Tucked away on the second floor of ASU's Tower Center Building is a small room with AstroTurf floors and a shiny new glass door. If you peek in, you will see a quote on the wall. It comes from Rebecca Solnit's Wanderlust: A History of Walking and reads: "Walking allows us to be in our bodies and in the world without being made busy by them. It leaves us free to think without being wholly lost in our thoughts."
Welcome to the Museum of Walking.
This 120-square-foot space at ASU is the physical manifestation of an ongoing artistic and intellectual collaboration between founders Angela Ellsworth and Steven Yazzie. Ellsworth says the idea of a Museum of Walking first came up years ago in a conversation with Bruce W. Ferguson, who curated the exhibition "Walking and Thinking and Walking" at the Louisiana Museum in Denmark in 1996.
"I kept thinking about what a museum of walking would be, what would it look like," Ellsworth says. In December 2013, she joined forces with Yazzie to finally bring these kinds of questions to bear.
The Museum of Walking will be a place for exploring the ways that walking aids the creative process; there will be exhibitions, seminars, workshops, and guest speakers. The museum's website describes it as "an educational resource center committed to the advancement of walking as an art practice."
Walking is not a new subject for either of these established artists. Thematically, walking is connected to the pioneering Mormon history that permeates much of Ellsworth's work. But she says walking plays a role in all of the different forms her work takes, from performance pieces to drawings. A love for the process of walking and creating led her to co-found a workshop in Italy, called Topography of Memory, that focuses on using drawing, writing, and walking to explore personal histories.
Yazzie also explores history and its connectedness to the land in his artwork. As part of the Indigenous Tours Project, a socially engaged art endeavor, Yazzie takes tours with indigenous community members, building connections with people and recontextualizing a relationship to place. Other projects like Drawing and Driving deal with the speed of contemporary life, which is a big part of what walking is all about: the desire to slow things down.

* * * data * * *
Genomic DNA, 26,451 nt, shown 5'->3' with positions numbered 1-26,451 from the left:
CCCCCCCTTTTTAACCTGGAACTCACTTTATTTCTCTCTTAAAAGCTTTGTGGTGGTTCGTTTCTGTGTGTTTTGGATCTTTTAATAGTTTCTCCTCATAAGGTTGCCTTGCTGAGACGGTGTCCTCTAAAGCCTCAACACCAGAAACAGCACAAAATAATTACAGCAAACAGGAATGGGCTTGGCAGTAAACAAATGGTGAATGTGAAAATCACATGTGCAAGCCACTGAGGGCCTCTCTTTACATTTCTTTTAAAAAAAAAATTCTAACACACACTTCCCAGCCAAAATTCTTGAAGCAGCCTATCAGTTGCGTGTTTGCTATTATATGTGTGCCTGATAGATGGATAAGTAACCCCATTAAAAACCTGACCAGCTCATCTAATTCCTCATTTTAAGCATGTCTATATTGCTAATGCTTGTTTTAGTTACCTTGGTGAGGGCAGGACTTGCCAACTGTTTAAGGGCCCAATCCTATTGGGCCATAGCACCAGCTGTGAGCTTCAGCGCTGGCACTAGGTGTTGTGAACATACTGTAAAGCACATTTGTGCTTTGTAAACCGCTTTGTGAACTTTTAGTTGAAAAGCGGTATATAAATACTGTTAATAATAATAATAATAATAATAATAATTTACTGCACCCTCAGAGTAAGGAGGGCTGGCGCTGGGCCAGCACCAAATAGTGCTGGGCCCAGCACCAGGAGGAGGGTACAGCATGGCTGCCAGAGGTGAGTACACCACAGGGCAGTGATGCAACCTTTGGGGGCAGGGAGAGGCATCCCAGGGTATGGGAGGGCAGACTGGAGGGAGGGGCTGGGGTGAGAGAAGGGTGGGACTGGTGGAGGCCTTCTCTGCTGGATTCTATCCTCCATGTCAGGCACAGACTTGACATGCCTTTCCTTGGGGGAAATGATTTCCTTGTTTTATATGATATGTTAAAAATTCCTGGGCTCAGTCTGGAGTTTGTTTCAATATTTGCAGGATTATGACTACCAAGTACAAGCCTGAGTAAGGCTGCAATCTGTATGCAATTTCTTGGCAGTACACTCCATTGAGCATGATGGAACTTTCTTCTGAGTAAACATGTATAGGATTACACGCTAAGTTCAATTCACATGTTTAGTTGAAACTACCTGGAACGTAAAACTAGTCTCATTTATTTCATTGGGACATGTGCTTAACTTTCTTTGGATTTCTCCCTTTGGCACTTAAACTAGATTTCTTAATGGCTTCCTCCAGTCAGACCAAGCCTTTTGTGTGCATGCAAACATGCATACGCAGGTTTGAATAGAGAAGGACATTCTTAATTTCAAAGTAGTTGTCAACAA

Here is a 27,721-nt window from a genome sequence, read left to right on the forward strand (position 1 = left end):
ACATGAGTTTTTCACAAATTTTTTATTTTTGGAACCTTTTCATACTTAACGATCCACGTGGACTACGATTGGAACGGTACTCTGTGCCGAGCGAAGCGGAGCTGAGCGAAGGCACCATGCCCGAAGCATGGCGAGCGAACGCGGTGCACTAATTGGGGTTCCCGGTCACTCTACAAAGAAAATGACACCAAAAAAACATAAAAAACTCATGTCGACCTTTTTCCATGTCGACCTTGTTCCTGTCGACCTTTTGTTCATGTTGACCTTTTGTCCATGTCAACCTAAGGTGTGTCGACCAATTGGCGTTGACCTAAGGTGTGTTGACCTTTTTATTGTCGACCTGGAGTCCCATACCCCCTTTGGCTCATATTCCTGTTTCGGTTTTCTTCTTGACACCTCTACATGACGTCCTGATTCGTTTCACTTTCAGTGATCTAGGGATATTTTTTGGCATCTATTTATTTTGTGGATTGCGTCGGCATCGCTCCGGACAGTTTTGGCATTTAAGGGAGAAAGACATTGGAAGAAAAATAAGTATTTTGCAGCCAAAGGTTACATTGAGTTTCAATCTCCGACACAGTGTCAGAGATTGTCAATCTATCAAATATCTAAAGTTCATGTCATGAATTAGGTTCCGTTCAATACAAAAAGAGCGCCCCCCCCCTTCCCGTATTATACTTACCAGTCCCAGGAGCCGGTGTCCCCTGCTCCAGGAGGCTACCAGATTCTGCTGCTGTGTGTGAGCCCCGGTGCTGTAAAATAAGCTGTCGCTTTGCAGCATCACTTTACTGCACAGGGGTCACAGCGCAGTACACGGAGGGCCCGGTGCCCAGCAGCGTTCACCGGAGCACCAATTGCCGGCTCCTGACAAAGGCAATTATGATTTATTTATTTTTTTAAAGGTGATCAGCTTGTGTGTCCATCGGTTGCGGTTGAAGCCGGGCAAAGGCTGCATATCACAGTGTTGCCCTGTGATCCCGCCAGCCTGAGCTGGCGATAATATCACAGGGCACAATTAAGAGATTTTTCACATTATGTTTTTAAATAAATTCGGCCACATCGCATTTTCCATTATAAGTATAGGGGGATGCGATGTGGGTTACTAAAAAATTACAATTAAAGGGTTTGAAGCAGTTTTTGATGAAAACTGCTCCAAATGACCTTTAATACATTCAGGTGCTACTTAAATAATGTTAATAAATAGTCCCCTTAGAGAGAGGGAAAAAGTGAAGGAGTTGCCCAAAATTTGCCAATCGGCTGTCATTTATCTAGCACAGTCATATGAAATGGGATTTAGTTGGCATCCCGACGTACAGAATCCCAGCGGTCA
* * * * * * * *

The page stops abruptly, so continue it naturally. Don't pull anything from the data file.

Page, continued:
Stanford University recently released a study showing that walking boosts creativity. When the Chronicle covered the study earlier this week, the author used the same Solnit quote that's featured so prominently in the Museum of Walking. While this crossover is merely coincidental, the growing buzz around walking makes it a particularly auspicious time for the museum to open its doors.
While they hope that the space can host small exhibitions by guest curators, Yazzie and Ellsworth also talked about having workshops or lectures outside of the physical museum. "We would love for this to be a hub or a portal for larger access," says Yazzie. As part of this goal, the museum does have a growing collection of materials about walking, and they are bringing on Kathryn Wood, a librarian strategist, to help determine how best to deal with this collection of information.
Officially, the Museum of Walking will open in the fall, but both Ellsworth and Yazzie stressed that museum is itinerant, not confined by time or space. "It's important to us that we could be able to be active in another location," says Yazzie. This is physically necessitated by the size and placement of the museum currently; the Tower Center Building is not generally open to the public, and the museum space itself is connected to Ellworth's office, which remains locked when she's away. But none of this is really a huge problem for a museum that does not intend to function like a regular museum.
To find out more about the Museum of Walking, visit www.museumofwalking.org.
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